Beyond Conflict

Beyond Conflict – Homo sapiens fabula – the wise storytelling ape/hominid

War is a constant theme in human history.

And there is one main reason for all conflict.

And many variations therein.

René Girard was a French man. He came up with mimetic theory. Essentially it is this:

“The mimetic theory of desire is an explanation of human behavior and culture which originated with the French historian and polymath René Girard. … Mimetic theory posits that mimetic desire leads to natural rivalry and eventually to scapegoating, which Girard called the scapegoat mechanism.”

Now, if you look at every culture’s history on earth you see that. And every perceived conflict too – this set of themes repeats. Over and again. In one form or another.

You can explain it best with the analogy of 4 children and 10 toys. One child takes a liking to a particular toy. Another wants it too. He mimics that desire.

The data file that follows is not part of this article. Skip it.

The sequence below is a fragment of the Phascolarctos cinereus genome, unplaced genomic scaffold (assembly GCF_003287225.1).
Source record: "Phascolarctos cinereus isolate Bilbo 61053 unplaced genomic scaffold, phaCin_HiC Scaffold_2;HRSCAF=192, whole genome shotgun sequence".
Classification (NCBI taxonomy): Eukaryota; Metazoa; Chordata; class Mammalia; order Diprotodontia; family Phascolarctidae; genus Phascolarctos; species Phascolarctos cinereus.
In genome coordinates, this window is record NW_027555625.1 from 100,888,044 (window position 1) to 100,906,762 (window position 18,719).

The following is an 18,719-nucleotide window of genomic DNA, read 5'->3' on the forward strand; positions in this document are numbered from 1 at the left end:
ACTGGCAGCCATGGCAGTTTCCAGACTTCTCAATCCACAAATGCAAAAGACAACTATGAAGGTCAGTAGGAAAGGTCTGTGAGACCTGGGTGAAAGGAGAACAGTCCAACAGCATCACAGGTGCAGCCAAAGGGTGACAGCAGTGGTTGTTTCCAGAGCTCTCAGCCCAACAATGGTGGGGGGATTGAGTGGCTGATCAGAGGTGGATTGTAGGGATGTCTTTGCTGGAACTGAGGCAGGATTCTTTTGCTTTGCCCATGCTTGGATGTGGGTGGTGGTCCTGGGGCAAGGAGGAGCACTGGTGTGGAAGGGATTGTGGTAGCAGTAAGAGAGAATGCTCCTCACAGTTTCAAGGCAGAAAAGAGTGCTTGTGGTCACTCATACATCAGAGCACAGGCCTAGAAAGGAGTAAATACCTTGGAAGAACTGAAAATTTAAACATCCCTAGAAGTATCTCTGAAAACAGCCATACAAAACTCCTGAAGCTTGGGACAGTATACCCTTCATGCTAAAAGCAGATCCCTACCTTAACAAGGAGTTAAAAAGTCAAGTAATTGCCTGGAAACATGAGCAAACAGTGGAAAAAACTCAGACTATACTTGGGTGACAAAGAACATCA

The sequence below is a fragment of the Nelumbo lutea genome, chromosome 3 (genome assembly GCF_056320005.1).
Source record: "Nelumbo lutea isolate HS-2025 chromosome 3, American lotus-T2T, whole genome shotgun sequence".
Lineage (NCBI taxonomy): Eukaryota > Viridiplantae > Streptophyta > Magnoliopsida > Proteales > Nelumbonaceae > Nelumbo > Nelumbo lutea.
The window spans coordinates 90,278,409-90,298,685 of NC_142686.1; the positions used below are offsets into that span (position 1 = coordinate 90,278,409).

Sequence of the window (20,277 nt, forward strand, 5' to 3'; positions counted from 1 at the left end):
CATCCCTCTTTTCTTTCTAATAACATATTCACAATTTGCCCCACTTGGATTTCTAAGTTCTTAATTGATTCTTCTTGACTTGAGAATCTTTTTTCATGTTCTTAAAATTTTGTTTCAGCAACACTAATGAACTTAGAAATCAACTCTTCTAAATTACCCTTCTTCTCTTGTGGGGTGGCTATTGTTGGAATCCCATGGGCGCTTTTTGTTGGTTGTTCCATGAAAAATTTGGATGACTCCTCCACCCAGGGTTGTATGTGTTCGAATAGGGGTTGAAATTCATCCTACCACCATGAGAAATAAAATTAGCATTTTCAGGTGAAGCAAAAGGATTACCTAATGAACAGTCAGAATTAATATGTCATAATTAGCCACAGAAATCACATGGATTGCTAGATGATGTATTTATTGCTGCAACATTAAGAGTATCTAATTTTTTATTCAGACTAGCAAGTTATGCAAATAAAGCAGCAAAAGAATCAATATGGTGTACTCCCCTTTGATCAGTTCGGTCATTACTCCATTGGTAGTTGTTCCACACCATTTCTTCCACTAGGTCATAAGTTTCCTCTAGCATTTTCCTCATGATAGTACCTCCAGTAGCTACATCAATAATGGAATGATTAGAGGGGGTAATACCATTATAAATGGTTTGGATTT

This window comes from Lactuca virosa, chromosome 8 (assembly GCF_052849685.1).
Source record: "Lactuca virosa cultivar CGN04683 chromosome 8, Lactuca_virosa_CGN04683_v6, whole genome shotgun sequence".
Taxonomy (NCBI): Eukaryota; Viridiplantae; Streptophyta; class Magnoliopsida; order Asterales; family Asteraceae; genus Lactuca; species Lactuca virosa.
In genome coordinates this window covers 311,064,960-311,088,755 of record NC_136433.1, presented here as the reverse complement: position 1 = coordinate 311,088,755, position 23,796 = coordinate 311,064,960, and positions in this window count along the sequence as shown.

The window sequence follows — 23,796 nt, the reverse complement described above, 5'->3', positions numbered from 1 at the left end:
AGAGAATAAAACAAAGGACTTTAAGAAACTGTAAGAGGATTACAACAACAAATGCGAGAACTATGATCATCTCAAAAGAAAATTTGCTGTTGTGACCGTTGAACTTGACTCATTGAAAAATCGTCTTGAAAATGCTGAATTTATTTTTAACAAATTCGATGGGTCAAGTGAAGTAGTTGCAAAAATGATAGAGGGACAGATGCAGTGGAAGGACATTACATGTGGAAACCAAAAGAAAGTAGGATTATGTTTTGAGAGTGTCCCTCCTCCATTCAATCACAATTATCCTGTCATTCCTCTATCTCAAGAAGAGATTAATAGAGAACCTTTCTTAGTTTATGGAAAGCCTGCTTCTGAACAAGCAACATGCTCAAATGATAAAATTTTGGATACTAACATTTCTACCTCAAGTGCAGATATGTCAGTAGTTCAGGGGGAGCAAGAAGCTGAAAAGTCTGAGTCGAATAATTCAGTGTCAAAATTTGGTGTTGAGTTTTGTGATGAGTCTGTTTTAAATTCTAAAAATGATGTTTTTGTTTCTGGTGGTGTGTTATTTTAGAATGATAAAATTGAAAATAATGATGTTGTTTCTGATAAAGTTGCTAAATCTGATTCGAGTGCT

The conflict starts with 2 but can easily spread and it leads to scapegoats and violence.

It is rooted in a part of the mind of man that one might say is very primal – the reptilian brain. Eat or be eaten. It is fundamentally a gross mistruth. It is based on a thought in the mind of man that is thoroughly wrong and errant. The thought is essentially: the belief in scarcity.

Nature is torrentially abundant, and yet the mind must be manned to see that truth. And it is a most fundamental truth.

The reptilian brain does not honor those higher faculties of man. Creative Imagination and wisdom.

When you delve into what Lincoln said you start to apprehend what that means.

He was asked:

What is the key issue in the future of America?

But before I mention what he responded, it helps to look at Ruskin and Gandhi and Nehru and the journey of my mentor Tara Singh.

John Ruskin was an Englishman born to one of the first very successful industrialists. He had a townhouse in London and another home (Brantwood) on Coniston Lake in the English Lake District.

Ruskin had plenty of money. But he also was very sensitive to the consequences of the industrial revolution on the mind of man.